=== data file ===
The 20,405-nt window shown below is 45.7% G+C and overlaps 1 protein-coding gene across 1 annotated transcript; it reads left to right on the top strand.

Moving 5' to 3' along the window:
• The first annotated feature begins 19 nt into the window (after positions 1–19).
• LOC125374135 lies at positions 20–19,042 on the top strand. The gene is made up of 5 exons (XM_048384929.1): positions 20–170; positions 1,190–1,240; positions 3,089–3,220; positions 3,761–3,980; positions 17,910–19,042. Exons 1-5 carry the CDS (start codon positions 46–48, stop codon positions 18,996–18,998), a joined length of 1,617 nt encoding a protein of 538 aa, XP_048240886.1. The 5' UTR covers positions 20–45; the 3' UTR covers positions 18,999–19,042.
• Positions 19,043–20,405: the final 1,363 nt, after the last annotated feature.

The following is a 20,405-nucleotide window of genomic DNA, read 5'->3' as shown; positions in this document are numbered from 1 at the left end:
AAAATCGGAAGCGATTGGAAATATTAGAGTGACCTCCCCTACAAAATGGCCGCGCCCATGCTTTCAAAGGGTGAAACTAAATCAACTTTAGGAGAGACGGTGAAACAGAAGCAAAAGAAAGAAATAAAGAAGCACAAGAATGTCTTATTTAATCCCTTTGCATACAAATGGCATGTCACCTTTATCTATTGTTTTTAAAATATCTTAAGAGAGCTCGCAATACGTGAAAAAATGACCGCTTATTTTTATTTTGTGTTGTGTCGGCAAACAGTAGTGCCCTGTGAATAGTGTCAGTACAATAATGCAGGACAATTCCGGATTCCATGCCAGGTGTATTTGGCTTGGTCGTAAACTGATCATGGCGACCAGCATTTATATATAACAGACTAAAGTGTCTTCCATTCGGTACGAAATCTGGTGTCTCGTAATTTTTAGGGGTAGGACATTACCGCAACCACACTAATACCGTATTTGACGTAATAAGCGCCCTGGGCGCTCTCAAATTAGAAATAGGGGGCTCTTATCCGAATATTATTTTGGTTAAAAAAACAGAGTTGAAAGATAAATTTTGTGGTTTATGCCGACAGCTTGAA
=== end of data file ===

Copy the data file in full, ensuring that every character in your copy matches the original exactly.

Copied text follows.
The 20,405-nt window shown below is 45.7% G+C and overlaps 1 protein-coding gene across 1 annotated transcript; it reads left to right on the top strand.

Moving 5' to 3' along the window:
• The first annotated feature begins 19 nt into the window (after positions 1–19).
• LOC125374135 lies at positions 20–19,042 on the top strand. The gene is made up of 5 exons (XM_048384929.1): positions 20–170; positions 1,190–1,240; positions 3,089–3,220; positions 3,761–3,980; positions 17,910–19,042. Exons 1-5 carry the CDS (start codon positions 46–48, stop codon positions 18,996–18,998), a joined length of 1,617 nt encoding a protein of 538 aa, XP_048240886.1. The 5' UTR covers positions 20–45; the 3' UTR covers positions 18,999–19,042.
• Positions 19,043–20,405: the final 1,363 nt, after the last annotated feature.

The following is a 20,405-nucleotide window of genomic DNA, read 5'->3' as shown; positions in this document are numbered from 1 at the left end:
AAAATCGGAAGCGATTGGAAATATTAGAGTGACCTCCCCTACAAAATGGCCGCGCCCATGCTTTCAAAGGGTGAAACTAAATCAACTTTAGGAGAGACGGTGAAACAGAAGCAAAAGAAAGAAATAAAGAAGCACAAGAATGTCTTATTTAATCCCTTTGCATACAAATGGCATGTCACCTTTATCTATTGTTTTTAAAATATCTTAAGAGAGCTCGCAATACGTGAAAAAATGACCGCTTATTTTTATTTTGTGTTGTGTCGGCAAACAGTAGTGCCCTGTGAATAGTGTCAGTACAATAATGCAGGACAATTCCGGATTCCATGCCAGGTGTATTTGGCTTGGTCGTAAACTGATCATGGCGACCAGCATTTATATATAACAGACTAAAGTGTCTTCCATTCGGTACGAAATCTGGTGTCTCGTAATTTTTAGGGGTAGGACATTACCGCAACCACACTAATACCGTATTTGACGTAATAAGCGCCCTGGGCGCTCTCAAATTAGAAATAGGGGGCTCTTATCCGAATATTATTTTGGTTAAAAAAACAGAGTTGAAAGATAAATTTTGTGGTTTATGCCGACAGCTTGAA